CITES Master’s Program and Documentary Rollout

CITES Master’s Program and Documentary Rollout
January 19, 2018 3:12 pm News

Since the beginning of life on Earth, wild species of plants and animals have naturally undergone extinction through a centuries-long process called natural selection. Rapid human growth and development, however, has exacerbated this process and created an unprecedented demand for wildlife products that pushes species to the brink of extinction. Species like the pangolin and the African elephant are threatened by the illegal trade in wildlife—a market so valuable it closely trails narcotics, weapons, and human trafficking.

Altogether banning the trade of wildlife is an unrealistic goal; humans depend on other species directly and indirectly for their survival. Consequently, species in need of special protection require formal regulation. The Convention on International Trade in Endangered Species of Wild Fauna and Flora (CITES) is an organization developed to provide this regulation across countries. A global agreement between nations, CITES regulates the international trade of wild plants and animals in an effort to sustain their populations. Although signed in good faith, this agreement has its set of challenges regarding implementation on the national level. Some national governments and institutions in West Africa face the problem of understanding CITES in full and enforcing its laws locally. This prompted the need to train individuals from these countries who will in turn work with the governments,institutions, and communities in their respective countries towards improving wildlife enforcement across West Africa.

To build capacities for wildlife enforcement in West Africa, the United States Fish and Wildlife Service (USFWS), in partnership with USAID, sponsored individuals from West Africa to complete a Masters’ Program at the University of Andalucía in Spain. Prior to this initiative, the only West African country to be represented in this program was Nigeria. This year, 11 people from Burkina Faso, Benin, Cote d’Ivoire, Ghana, Guinea, Niger, Nigeria, Senegal, Sierra Leone, The Gambia and Togo successfully completed the program and began to apply their knowledge shortly after graduating. One student from Senegal had his thesis used as justification for the protection of the Pterocarpus trees under the CITES Appendix 2. Thomas Kossi Agbodji from Togo has also contributed to the drafting of a national ivory plan for his country which has been adopted by the government and submitted to CITES as part of its compliance mechanism.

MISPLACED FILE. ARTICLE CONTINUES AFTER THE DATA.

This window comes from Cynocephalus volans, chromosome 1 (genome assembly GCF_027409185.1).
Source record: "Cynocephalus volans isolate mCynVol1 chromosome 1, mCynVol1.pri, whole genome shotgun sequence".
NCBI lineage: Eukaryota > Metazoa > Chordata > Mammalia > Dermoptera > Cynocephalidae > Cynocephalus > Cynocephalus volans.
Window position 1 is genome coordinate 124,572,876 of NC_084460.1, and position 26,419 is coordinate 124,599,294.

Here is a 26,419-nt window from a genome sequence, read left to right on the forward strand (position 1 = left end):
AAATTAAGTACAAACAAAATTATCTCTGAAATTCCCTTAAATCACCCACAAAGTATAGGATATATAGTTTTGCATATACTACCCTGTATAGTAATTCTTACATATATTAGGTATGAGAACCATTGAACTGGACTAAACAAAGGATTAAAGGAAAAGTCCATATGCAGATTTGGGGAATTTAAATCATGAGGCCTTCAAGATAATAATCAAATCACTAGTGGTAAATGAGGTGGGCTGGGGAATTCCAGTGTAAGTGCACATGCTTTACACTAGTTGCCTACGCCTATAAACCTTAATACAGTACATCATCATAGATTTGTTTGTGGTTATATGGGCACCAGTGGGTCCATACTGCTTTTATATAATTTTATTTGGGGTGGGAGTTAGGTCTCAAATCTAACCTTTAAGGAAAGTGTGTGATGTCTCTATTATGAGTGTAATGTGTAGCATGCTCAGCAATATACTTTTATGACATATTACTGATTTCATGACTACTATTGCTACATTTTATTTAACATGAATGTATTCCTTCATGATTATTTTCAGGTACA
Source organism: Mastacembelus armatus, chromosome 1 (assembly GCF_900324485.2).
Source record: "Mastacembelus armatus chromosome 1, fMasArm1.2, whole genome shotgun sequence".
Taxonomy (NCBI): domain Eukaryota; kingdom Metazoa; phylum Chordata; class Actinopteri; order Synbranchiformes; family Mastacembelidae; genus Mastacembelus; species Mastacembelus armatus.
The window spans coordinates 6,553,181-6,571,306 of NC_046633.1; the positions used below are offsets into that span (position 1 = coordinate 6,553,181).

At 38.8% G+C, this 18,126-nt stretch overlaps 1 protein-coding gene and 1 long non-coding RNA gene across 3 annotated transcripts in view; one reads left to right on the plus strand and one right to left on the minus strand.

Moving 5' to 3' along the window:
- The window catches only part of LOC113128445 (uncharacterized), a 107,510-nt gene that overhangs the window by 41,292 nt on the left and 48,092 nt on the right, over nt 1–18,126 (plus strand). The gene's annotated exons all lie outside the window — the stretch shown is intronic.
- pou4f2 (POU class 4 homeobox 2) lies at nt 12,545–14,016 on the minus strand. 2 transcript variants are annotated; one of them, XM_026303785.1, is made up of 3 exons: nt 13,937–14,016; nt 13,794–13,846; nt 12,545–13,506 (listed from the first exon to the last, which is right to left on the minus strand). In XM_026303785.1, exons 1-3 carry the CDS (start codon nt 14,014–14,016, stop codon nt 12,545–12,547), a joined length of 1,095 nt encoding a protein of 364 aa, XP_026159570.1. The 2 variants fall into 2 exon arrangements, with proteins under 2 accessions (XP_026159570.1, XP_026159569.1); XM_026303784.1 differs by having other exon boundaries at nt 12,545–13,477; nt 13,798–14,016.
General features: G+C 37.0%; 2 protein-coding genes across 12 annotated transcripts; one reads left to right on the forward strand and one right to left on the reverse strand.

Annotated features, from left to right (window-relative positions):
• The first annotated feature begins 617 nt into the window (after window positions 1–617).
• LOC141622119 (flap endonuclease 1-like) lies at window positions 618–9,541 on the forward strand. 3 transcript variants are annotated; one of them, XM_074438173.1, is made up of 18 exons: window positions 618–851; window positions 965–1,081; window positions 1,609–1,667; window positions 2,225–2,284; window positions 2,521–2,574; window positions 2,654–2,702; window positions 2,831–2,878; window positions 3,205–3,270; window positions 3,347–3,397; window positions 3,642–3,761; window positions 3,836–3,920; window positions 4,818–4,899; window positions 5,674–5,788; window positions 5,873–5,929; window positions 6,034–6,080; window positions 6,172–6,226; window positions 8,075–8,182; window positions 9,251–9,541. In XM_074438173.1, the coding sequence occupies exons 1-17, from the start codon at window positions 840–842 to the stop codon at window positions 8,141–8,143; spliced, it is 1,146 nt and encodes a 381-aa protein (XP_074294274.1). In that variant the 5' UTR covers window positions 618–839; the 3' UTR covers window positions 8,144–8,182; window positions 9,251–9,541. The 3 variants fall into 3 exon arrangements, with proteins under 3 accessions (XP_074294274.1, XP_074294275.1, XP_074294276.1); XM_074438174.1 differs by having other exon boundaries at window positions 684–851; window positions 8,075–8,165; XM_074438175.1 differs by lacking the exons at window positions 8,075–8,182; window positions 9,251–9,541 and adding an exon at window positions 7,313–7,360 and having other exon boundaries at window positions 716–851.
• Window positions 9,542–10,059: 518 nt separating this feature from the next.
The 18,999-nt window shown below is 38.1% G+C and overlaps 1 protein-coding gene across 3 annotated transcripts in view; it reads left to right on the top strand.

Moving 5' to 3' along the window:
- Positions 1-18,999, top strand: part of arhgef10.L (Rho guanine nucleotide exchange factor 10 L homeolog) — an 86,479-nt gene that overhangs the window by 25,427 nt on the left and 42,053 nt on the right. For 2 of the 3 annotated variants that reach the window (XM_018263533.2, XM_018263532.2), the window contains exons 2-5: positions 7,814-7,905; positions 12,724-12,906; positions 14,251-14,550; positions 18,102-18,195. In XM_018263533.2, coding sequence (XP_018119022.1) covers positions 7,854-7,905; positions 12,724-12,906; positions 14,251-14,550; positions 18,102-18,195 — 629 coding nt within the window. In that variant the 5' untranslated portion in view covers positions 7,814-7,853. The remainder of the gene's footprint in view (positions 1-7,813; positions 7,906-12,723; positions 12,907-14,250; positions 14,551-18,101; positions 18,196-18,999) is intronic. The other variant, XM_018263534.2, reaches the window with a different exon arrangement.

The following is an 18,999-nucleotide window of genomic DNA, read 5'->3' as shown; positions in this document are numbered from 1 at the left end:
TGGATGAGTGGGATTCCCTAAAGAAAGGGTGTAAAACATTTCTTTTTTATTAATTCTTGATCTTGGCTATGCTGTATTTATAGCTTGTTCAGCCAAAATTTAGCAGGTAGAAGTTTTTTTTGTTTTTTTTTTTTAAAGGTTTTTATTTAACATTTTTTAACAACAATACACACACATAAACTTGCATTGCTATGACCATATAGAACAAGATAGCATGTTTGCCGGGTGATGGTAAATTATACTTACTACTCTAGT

WA BiCC continues to follow their progress after the Masters’ Program and has recently rolled out the 2nd installment of a 3-part documentary on students who have participated. The program itself is expanding to train more people across West Africa and ensure adequate human resources for wildlife enforcement in the region.

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